The variants were validated by Sanger sequencing using an automated sequencer (3500XL Genetic Analyzer, Applied Biosystems, USA).
Serum ET-1 concentration detection
Serum ET-1 levels were measured using an enzyme-linked immunosorbent assay (Endothelin-1 Quantikine ELISA kit, R&D Systems, USA). Each blood sample was collected within 3 days after birth, was placed in a blank tube for 30 minutes, and was then centrifuged at 3000× g for 15 minutes. The serum was stored at −80 °C. Each step was performed according to the manufacturer’s instructions.
Sample Size and Power Calculations
We used Quanto 1.4 version (University of Southern California) to calculate the study sample size. Research is an unmatched case-control design study. According to the references, we hypothesized that 40~50% of patients would have a T allele in the baseline, chose inheritance model as Additive (GG, GT, TT) and estimated gene-environment model which would be no interaction between the PPHN and non-PPHN groups. Using a 2-sided α level of 0.05 and preinstalling 0.9976 power for gene to test the futility hypothesis in the analysis, a sample size of 55 patients in the PPHN group and 57 patients in the control group were included finally.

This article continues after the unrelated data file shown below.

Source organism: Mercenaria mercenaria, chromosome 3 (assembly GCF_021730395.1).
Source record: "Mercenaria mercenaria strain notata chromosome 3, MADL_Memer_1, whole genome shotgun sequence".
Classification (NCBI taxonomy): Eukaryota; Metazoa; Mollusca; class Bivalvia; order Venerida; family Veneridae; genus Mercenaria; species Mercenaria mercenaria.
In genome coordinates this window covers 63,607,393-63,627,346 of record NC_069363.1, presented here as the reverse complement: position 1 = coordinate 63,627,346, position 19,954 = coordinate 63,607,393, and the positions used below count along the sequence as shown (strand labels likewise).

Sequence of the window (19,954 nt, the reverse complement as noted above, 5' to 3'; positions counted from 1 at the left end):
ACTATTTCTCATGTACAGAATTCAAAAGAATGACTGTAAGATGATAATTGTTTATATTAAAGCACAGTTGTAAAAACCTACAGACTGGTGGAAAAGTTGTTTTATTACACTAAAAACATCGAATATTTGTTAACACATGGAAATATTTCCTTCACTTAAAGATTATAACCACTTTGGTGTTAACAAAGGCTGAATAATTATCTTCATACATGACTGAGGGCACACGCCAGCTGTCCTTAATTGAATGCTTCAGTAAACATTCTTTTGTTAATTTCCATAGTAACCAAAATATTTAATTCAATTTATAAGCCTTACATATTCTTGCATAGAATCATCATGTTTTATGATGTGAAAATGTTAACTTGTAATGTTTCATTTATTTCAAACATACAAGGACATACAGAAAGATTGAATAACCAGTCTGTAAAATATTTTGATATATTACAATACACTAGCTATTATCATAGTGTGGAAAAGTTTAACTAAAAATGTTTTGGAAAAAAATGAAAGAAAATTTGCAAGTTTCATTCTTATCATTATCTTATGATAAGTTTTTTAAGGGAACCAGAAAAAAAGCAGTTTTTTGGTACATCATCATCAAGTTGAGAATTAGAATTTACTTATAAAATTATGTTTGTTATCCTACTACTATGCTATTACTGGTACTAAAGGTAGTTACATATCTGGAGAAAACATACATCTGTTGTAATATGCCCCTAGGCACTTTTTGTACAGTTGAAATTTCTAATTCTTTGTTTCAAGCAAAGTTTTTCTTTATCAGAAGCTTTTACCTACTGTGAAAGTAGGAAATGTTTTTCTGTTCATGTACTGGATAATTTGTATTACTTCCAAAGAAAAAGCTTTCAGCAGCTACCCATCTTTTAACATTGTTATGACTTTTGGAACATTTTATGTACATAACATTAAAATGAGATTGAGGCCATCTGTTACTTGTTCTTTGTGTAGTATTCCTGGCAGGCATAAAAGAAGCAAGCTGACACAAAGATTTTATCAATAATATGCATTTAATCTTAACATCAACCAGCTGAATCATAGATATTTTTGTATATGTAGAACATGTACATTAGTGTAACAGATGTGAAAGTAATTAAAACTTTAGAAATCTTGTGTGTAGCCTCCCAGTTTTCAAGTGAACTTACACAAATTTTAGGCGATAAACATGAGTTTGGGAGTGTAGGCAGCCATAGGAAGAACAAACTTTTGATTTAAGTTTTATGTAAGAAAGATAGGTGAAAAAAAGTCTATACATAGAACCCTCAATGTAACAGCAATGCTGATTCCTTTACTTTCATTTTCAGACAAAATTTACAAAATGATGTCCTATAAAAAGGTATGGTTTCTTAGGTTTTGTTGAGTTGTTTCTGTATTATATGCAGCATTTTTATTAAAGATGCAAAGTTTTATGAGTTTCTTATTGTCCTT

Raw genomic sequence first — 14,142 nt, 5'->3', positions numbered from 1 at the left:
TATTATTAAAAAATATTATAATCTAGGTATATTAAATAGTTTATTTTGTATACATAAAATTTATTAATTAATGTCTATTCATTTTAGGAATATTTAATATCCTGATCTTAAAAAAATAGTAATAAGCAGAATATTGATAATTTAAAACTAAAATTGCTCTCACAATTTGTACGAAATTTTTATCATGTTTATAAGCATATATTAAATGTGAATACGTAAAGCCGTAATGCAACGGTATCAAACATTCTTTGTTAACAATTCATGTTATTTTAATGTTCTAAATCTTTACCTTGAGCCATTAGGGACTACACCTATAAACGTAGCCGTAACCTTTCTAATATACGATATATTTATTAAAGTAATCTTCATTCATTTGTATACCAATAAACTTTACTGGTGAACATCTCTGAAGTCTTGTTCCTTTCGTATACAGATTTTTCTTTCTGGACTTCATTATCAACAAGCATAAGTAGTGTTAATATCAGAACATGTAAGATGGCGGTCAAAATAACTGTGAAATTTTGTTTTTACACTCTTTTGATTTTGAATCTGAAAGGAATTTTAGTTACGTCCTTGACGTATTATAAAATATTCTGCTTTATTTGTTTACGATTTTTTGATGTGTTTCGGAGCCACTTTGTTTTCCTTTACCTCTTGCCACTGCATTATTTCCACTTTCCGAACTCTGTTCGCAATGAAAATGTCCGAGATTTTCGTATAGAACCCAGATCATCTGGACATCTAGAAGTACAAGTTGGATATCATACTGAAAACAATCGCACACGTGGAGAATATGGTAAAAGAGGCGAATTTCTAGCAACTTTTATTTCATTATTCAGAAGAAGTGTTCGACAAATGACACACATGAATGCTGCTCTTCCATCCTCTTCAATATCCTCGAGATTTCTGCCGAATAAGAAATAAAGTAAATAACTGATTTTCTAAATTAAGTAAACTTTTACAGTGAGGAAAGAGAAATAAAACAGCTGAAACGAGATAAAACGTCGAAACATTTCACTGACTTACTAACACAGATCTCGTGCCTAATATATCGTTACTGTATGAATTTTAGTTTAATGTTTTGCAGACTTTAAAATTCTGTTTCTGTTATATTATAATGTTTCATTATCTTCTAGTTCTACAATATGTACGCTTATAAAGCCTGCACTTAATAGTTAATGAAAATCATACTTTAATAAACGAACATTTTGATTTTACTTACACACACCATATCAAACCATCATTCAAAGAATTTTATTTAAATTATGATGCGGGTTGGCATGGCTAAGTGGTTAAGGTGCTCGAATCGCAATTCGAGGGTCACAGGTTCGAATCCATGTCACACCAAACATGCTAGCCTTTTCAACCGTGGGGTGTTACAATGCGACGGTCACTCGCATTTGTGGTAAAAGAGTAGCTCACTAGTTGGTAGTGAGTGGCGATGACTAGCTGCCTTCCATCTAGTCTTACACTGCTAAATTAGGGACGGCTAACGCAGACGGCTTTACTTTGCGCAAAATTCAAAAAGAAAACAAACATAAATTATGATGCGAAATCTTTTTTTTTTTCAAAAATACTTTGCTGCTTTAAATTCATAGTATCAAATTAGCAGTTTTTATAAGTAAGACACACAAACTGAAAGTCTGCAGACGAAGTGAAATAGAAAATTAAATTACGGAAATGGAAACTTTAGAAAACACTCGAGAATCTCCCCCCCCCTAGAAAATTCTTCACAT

Statistical analysis was performed using Stata version 12.0 for Windows (StataCorp). Baseline characteristics were compared between the PPHN and non-PPHN infants using the chi-square test for categorical variables and a Mann-Whitney-Wilcoxon or Kruskal-Wallis rank sumtest for continuous variables. Categorical variables were summarized using frequency and rate, mean and standard deviation for continuous variables. Logistic regression analyses using an α level of 0.05 were performed to determine whether gene expression increased the risk of disease occurrence. The regression imputation was based on a logistic regression model with baseline covariates for gender, gestational age, birth weight, postnatal age, maternal history of disease, and delivery mode.
Baseline characteristics of the enrolled infants
In total, 112 infants were enrolled, including 55 neonates in the PPHN group and 57 neonates in the non-PPHN group. There were no significant differences in the baseline characteristics between the PPHN and non-PPHN group (Table 1). Among the infants in the PPHN group, the primary diagnosis were hyaline membrane disease, transient tachypnea of the newborn, perinatal asphyxia, meconium aspiration syndrome, and pneumothorax. Among the infants in the non-PPHN group, the primary diagnose were hyaline membrane disease, transient tachypnea of the newborn, perinatal asphyxia, meconium aspiration syndrome, pneumothorax and pneumonia. There was no significant difference in the primary diagnosis between the PPHN and non-PPHN group (P = 0.173) (Table 1). The maximal oxygenation-index values of the PPHN group were higher than non-PPHN group (22.335 ± 23.803 vs 6.961 ± 4.078, P = 0). Twenty-five (45.5%) required treatment with inhaled nitric oxide, 28 (50.9%) required vasoactive agents therapy, finally, 5 died of multiorgan failure (9.1%) in PPHN group. While only 1 (1.75%) required vasoactive agents therapy, and none required treatment with inhaled nitric oxide, 1 (1.75%) died finally in non-PPHN group.